Personal profile


Stefan Bächtold is a lecturer at the School of Arts and Social Sciences. His background blends critical academic research with substantial experience as an evaluator, practitioner, and trainer in international development and peacebuilding in Africa, Asia, Europe, and the Middle East.

Stefan currently researches the interactions of digital technologies with the state in Myanmar and Malaysia against the backdrop of the global pandemic; combining approaches from the fields of international political sociology and science and technology studies. This builds on his PhD that critically analysed discourses, practices, and power structures in international development and peacebuilding interventions in Myanmar; but shifts the focus on digital technologies, and how they co-constitute societies and the political in Southeast Asia.

He has been a visiting research fellow at the Technical University of Munich (Germany), and an associate researcher at the swisspeace institute (University of Basel, Switzerland). For swisspeace, Stefan served as an in-country representative in Myanmar while working as an advisor embedded in a local civil society organisation; and as a program officer for the Peacebuilding Analysis & Impact program. In these functions, he advised, evaluated, and trained numerous institutions like the United Nations, the European Union, governments, (international and local) NGOs and civil society organisations. As an evaluator, Stefan specialises in evaluation methodologies, impact assessments, and collaborative learning processes for complex interventions and armed conflicts.

Research interests

Stefan Bächtold’s research is mainly concerned with the technologies, discourses, practices, and interventions associated with social transformations and armed conflicts. This comprises professional practices and power structures in international development and peacebuilding; processes of state formation in the context of armed conflict; but also the political dimensions of digital technologies and their role in producing authority. His research is rooted in international political sociology, critical/post-structural and de/postcolonial approaches, but more recently also integrates elements of science and technology studies (STS).

Research projects

Digital Technologies and the State in Pandemic Times. Authority, Intervention, and Tech in Malaysia and Myanmar (2021-2024): Stefan’s current research project examines how digital technologies are challenging, but also performing and stabilising state authority in Malaysia and Myanmar against the backdrop of the global COVID-19 pandemic. He uses ethnographic methods to observe the complex assemblages of actors, technology, and discourses that stabilise and destabilise state authority in pandemic times; and contributes to a more nuanced understanding of how digital technologies are interacting with politics and power in Southeast Asia.

The role of new technologies in violent/peaceful societal transformations. Comparing digital interventions in Myanmar and Malaysia from a peacebuilding perspective (2019-2021): In this project, Stefan analysed how actors use new media and technologies to intervene in societal transformation processes in Myanmar and Malaysia, and how these technologies as actants shape these interventions in return. Adopting a critical approach combining discourse analysis, ethnographic methods, and elements of STS, this research project empirically ‘followed’ the practices and policies of intervention related to new technologies and media.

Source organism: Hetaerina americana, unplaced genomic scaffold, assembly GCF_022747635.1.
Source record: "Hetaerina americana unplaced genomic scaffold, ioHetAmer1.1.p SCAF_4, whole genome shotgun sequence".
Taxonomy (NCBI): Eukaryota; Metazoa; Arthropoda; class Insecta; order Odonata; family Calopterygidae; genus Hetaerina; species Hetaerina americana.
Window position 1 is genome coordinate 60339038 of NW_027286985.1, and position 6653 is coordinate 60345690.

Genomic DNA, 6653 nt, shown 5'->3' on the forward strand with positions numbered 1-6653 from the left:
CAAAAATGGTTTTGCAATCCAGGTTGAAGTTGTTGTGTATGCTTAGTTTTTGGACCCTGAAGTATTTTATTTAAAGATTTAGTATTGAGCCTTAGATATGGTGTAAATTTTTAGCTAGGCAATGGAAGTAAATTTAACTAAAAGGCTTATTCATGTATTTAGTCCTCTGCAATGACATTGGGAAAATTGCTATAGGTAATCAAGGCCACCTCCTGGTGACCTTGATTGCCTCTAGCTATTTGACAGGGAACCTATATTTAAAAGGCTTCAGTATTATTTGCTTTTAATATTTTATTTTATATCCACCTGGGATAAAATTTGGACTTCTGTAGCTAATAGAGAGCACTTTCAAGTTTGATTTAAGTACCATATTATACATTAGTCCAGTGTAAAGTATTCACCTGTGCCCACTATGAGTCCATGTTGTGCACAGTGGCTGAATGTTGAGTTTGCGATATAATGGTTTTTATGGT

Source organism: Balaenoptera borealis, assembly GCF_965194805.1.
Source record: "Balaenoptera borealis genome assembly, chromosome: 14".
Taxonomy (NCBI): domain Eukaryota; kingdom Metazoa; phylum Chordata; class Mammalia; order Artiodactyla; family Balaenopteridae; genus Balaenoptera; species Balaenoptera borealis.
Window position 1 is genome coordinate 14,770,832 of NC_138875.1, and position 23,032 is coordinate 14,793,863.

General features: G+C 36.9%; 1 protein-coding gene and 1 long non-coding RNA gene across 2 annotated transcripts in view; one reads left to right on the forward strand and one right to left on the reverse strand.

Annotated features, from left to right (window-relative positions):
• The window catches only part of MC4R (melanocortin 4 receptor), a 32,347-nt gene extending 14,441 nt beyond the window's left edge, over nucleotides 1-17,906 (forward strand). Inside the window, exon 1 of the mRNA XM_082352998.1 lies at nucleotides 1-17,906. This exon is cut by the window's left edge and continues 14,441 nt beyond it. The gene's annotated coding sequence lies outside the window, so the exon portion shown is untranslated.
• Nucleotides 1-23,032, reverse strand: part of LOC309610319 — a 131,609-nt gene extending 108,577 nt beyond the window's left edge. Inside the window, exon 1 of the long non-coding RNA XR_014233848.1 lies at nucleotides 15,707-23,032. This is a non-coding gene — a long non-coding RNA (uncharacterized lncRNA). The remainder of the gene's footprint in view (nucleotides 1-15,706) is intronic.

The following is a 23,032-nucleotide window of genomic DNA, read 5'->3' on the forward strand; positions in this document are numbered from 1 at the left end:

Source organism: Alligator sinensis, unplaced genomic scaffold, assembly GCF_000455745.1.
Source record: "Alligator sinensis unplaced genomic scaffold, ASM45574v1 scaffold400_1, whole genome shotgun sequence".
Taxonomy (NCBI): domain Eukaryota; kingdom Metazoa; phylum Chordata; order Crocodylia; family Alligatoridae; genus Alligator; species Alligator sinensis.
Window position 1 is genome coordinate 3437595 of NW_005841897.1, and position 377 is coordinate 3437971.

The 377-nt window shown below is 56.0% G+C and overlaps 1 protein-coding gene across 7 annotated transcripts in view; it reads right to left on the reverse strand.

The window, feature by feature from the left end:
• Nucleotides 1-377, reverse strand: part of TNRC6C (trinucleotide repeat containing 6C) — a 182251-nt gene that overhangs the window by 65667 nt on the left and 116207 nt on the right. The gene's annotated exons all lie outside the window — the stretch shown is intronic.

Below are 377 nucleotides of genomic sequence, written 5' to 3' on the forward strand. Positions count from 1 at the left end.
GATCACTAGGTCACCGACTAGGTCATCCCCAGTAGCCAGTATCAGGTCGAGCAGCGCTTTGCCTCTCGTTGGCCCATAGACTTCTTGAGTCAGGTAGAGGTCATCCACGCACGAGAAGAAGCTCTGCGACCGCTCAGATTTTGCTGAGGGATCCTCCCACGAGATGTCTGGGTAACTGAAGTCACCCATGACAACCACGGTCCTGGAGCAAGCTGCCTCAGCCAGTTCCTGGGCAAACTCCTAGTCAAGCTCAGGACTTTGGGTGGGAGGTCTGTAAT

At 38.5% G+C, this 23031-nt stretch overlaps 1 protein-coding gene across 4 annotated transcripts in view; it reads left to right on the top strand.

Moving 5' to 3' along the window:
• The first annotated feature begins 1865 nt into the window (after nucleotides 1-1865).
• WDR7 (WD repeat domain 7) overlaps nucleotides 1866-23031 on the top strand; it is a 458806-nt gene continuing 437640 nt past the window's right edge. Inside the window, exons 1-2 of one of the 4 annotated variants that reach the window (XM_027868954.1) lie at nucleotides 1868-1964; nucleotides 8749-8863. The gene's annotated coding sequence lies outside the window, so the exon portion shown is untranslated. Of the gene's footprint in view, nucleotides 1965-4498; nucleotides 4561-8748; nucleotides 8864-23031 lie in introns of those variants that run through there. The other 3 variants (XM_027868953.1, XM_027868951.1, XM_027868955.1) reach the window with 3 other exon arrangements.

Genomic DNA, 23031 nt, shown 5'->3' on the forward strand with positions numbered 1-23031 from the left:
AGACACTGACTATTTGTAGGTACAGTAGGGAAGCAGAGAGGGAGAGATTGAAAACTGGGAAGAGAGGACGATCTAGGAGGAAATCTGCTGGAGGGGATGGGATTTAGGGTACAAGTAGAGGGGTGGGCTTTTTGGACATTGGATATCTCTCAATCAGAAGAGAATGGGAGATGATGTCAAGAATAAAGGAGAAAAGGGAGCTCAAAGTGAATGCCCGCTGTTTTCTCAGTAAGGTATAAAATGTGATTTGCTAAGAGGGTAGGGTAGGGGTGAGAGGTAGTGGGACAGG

Managed pacification. Aid, peacebuilding, and the focus on results in Myanmar’s transition (2011-2016): For his Ph.D., Stefan analysed the discourses, practices, and power relations that are structuring peacebuilding and aid interventions in Myanmar and globally. He used extensive ethnographic field research in Myanmar and a Foucauldian understanding of discourse analysis to show how actors like bi-lateral donors, local civil society organisations, the Myanmar government, or international NGOs, constituted Myanmar as ‘in transition, and how this made the country amenable to the machinery of (best) practices, policies, and ‘solutions’ of aid and peacebuilding interventions. The result, he argued, was that this machinery technicised, de-politicised, and pacified political conflicts in Myanmar, rather than addressing them.

Supervision interests

Stefan Bächtold is interested in supervising projects in the fields of peace and armed conflict, international development, social/political transformations, area-specific research on Myanmar, and the political dimensions of digital technologies.

Expertise related to UN Sustainable Development Goals

In 2015, UN member states agreed to 17 global Sustainable Development Goals (SDGs) to end poverty, protect the planet and ensure prosperity for all. This person’s work contributes towards the following SDG(s):

  • SDG 1 - No Poverty
  • SDG 10 - Reduced Inequalities
  • SDG 16 - Peace, Justice and Strong Institutions
  • SDG 17 - Partnerships for the Goals

Education/Academic qualification

Political Science, PhD, Managed pacification. Aid, peacebuilding, and the focus on results in Myanmar’s transition, Universität Basel (University of Basel)

Award Date: 14 Dec 2016

Sociology and Political Science, MA, Universite de Fribourg (University of Fribourg)

Award Date: 27 Aug 2011

External positions

Associated Researcher, Swisspeace

Research area keywords

  • Peace and Conflict
  • International Political Sociology
  • Science and Technology Studies
  • Digital Technologies
  • Peacebuilding
  • International Development
  • Myanmar
  • Critical Theory
  • Discourse Analysis

Collaborations and top research areas from the last five years

Recent external collaboration on country/territory level. Dive into details by clicking on the dots or